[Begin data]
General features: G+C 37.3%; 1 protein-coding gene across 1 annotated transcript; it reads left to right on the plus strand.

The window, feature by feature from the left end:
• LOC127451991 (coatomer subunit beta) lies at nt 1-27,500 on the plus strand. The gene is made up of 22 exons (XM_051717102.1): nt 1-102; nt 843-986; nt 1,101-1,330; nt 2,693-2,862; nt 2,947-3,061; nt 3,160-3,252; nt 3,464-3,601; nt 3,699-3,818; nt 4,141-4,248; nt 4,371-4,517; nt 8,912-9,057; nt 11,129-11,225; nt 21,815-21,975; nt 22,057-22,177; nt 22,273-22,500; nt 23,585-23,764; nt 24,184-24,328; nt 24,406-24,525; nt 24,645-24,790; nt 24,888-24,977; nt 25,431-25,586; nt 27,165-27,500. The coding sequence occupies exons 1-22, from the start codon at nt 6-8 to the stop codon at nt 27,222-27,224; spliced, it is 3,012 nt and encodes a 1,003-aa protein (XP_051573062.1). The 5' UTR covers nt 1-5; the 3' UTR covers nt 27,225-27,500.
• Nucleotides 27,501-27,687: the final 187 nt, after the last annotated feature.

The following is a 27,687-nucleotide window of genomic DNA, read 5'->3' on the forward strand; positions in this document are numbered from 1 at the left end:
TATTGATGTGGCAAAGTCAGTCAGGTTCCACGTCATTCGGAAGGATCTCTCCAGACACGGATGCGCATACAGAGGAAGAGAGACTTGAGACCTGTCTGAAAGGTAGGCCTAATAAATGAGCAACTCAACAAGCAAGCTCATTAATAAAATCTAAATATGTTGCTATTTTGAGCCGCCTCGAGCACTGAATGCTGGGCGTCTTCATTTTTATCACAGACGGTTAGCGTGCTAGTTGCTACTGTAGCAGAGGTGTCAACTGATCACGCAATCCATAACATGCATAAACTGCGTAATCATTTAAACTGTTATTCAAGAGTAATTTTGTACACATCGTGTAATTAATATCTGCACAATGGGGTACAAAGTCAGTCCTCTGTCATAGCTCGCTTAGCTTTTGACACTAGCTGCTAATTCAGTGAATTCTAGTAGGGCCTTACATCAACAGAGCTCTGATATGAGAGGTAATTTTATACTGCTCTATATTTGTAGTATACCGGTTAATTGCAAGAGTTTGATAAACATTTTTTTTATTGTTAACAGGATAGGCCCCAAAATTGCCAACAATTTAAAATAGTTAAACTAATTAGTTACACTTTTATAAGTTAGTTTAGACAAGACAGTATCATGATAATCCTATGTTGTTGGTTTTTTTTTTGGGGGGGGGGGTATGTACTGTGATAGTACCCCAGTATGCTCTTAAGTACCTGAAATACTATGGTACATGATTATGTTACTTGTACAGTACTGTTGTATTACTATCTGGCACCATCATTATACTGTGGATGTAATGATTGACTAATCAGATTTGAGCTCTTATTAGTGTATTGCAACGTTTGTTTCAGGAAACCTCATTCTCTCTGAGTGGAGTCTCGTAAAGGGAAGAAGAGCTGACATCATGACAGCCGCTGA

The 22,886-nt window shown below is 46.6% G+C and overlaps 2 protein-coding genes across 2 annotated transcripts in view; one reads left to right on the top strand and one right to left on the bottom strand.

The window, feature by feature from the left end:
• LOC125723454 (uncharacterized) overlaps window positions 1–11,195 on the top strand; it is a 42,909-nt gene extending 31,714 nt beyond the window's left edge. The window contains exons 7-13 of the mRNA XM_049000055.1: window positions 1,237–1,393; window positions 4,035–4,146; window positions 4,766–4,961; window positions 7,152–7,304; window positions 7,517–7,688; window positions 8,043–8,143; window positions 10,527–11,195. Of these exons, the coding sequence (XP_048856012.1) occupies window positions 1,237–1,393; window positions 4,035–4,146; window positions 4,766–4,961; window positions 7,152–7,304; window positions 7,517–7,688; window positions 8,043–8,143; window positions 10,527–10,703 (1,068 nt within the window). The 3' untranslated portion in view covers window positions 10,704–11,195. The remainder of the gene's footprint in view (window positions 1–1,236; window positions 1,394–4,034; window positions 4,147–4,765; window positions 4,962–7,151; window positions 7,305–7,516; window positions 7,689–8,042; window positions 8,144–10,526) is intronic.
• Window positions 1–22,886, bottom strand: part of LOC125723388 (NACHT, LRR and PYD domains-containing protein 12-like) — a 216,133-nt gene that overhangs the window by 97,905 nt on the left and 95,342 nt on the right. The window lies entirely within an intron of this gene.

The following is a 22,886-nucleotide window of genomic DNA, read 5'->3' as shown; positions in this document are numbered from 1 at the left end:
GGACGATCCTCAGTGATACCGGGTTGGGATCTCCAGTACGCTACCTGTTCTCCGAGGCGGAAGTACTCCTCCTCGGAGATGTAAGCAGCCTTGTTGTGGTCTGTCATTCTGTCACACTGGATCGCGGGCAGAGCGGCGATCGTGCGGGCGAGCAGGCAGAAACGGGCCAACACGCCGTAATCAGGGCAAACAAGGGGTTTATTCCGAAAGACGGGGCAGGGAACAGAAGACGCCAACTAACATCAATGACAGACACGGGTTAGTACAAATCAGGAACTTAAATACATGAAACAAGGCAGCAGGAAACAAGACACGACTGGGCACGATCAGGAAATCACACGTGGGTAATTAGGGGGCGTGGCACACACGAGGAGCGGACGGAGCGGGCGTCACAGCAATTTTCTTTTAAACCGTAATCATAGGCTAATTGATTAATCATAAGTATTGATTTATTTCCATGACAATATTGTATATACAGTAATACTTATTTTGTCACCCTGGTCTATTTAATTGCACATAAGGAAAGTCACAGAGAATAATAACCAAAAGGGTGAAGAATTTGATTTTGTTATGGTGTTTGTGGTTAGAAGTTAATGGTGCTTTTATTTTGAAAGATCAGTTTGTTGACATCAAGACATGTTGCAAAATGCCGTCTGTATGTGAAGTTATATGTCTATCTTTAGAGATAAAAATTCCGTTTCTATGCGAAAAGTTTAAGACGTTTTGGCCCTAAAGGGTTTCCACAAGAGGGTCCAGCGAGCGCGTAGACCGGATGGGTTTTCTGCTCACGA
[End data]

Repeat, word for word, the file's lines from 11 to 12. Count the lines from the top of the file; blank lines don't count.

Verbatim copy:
The following is a 22,886-nucleotide window of genomic DNA, read 5'->3' as shown; positions in this document are numbered from 1 at the left end:
GGACGATCCTCAGTGATACCGGGTTGGGATCTCCAGTACGCTACCTGTTCTCCGAGGCGGAAGTACTCCTCCTCGGAGATGTAAGCAGCCTTGTTGTGGTCTGTCATTCTGTCACACTGGATCGCGGGCAGAGCGGCGATCGTGCGGGCGAGCAGGCAGAAACGGGCCAACACGCCGTAATCAGGGCAAACAAGGGGTTTATTCCGAAAGACGGGGCAGGGAACAGAAGACGCCAACTAACATCAATGACAGACACGGGTTAGTACAAATCAGGAACTTAAATACATGAAACAAGGCAGCAGGAAACAAGACACGACTGGGCACGATCAGGAAATCACACGTGGGTAATTAGGGGGCGTGGCACACACGAGGAGCGGACGGAGCGGGCGTCACAGCAATTTTCTTTTAAACCGTAATCATAGGCTAATTGATTAATCATAAGTATTGATTTATTTCCATGACAATATTGTATATACAGTAATACTTATTTTGTCACCCTGGTCTATTTAATTGCACATAAGGAAAGTCACAGAGAATAATAACCAAAAGGGTGAAGAATTTGATTTTGTTATGGTGTTTGTGGTTAGAAGTTAATGGTGCTTTTATTTTGAAAGATCAGTTTGTTGACATCAAGACATGTTGCAAAATGCCGTCTGTATGTGAAGTTATATGTCTATCTTTAGAGATAAAAATTCCGTTTCTATGCGAAAAGTTTAAGACGTTTTGGCCCTAAAGGGTTTCCACAAGAGGGTCCAGCGAGCGCGTAGACCGGATGGGTTTTCTGCTCACGA